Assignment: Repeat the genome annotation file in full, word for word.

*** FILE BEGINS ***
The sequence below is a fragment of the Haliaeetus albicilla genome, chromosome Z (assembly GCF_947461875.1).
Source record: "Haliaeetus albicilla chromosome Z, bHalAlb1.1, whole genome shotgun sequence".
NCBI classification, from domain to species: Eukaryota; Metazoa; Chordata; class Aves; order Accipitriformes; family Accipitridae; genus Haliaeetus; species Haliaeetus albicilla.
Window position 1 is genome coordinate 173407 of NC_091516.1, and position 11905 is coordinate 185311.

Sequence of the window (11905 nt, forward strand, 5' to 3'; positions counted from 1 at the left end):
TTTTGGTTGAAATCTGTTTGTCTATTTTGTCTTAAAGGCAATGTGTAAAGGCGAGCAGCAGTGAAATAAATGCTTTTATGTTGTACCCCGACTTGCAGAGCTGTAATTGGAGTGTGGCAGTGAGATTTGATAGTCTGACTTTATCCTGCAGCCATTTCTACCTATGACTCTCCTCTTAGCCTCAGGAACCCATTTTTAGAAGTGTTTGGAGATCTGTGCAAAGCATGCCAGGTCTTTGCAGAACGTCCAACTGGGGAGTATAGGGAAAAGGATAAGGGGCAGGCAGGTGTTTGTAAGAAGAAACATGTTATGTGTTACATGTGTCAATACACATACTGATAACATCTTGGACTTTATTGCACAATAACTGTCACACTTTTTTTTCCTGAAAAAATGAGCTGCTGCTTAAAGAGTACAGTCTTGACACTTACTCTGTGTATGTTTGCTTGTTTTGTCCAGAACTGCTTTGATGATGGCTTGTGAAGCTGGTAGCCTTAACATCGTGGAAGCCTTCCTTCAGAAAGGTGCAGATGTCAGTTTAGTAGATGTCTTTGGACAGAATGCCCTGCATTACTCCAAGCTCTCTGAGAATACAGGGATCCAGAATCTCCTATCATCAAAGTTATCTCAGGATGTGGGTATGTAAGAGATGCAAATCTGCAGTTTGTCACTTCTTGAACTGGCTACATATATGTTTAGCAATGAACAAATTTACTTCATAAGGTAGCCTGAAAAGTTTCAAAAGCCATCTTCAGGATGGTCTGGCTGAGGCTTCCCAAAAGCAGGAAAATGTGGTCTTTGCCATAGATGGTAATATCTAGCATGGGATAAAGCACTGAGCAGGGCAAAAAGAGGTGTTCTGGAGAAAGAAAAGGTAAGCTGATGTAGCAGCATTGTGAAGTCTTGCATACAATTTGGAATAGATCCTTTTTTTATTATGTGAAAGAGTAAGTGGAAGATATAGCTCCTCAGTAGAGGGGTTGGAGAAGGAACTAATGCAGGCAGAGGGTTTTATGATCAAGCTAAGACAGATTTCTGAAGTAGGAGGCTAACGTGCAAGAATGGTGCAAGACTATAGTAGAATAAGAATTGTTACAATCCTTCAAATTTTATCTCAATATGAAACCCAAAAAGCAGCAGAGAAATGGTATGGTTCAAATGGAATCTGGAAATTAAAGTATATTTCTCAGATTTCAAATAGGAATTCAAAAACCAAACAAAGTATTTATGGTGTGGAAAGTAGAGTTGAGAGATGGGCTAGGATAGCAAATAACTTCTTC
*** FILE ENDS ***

The sequence below is a fragment of the Haliaeetus albicilla genome, chromosome Z (assembly GCF_947461875.1).
Source record: "Haliaeetus albicilla chromosome Z, bHalAlb1.1, whole genome shotgun sequence".
NCBI classification, from domain to species: Eukaryota; Metazoa; Chordata; class Aves; order Accipitriformes; family Accipitridae; genus Haliaeetus; species Haliaeetus albicilla.
Window position 1 is genome coordinate 173407 of NC_091516.1, and position 11905 is coordinate 185311.

Sequence of the window (11905 nt, forward strand, 5' to 3'; positions counted from 1 at the left end):
TTTTGGTTGAAATCTGTTTGTCTATTTTGTCTTAAAGGCAATGTGTAAAGGCGAGCAGCAGTGAAATAAATGCTTTTATGTTGTACCCCGACTTGCAGAGCTGTAATTGGAGTGTGGCAGTGAGATTTGATAGTCTGACTTTATCCTGCAGCCATTTCTACCTATGACTCTCCTCTTAGCCTCAGGAACCCATTTTTAGAAGTGTTTGGAGATCTGTGCAAAGCATGCCAGGTCTTTGCAGAACGTCCAACTGGGGAGTATAGGGAAAAGGATAAGGGGCAGGCAGGTGTTTGTAAGAAGAAACATGTTATGTGTTACATGTGTCAATACACATACTGATAACATCTTGGACTTTATTGCACAATAACTGTCACACTTTTTTTTCCTGAAAAAATGAGCTGCTGCTTAAAGAGTACAGTCTTGACACTTACTCTGTGTATGTTTGCTTGTTTTGTCCAGAACTGCTTTGATGATGGCTTGTGAAGCTGGTAGCCTTAACATCGTGGAAGCCTTCCTTCAGAAAGGTGCAGATGTCAGTTTAGTAGATGTCTTTGGACAGAATGCCCTGCATTACTCCAAGCTCTCTGAGAATACAGGGATCCAGAATCTCCTATCATCAAAGTTATCTCAGGATGTGGGTATGTAAGAGATGCAAATCTGCAGTTTGTCACTTCTTGAACTGGCTACATATATGTTTAGCAATGAACAAATTTACTTCATAAGGTAGCCTGAAAAGTTTCAAAAGCCATCTTCAGGATGGTCTGGCTGAGGCTTCCCAAAAGCAGGAAAATGTGGTCTTTGCCATAGATGGTAATATCTAGCATGGGATAAAGCACTGAGCAGGGCAAAAAGAGGTGTTCTGGAGAAAGAAAAGGTAAGCTGATGTAGCAGCATTGTGAAGTCTTGCATACAATTTGGAATAGATCCTTTTTTTATTATGTGAAAGAGTAAGTGGAAGATATAGCTCCTCAGTAGAGGGGTTGGAGAAGGAACTAATGCAGGCAGAGGGTTTTATGATCAAGCTAAGACAGATTTCTGAAGTAGGAGGCTAACGTGCAAGAATGGTGCAAGACTATAGTAGAATAAGAATTGTTACAATCCTTCAAATTTTATCTCAATATGAAACCCAAAAAGCAGCAGAGAAATGGTATGGTTCAAATGGAATCTGGAAATTAAAGTATATTTCTCAGATTTCAAATAGGAATTCAAAAACCAAACAAAGTATTTATGGTGTGGAAAGTAGAGTTGAGAGATGGGCTAGGATAGCAAATAACTTCTTC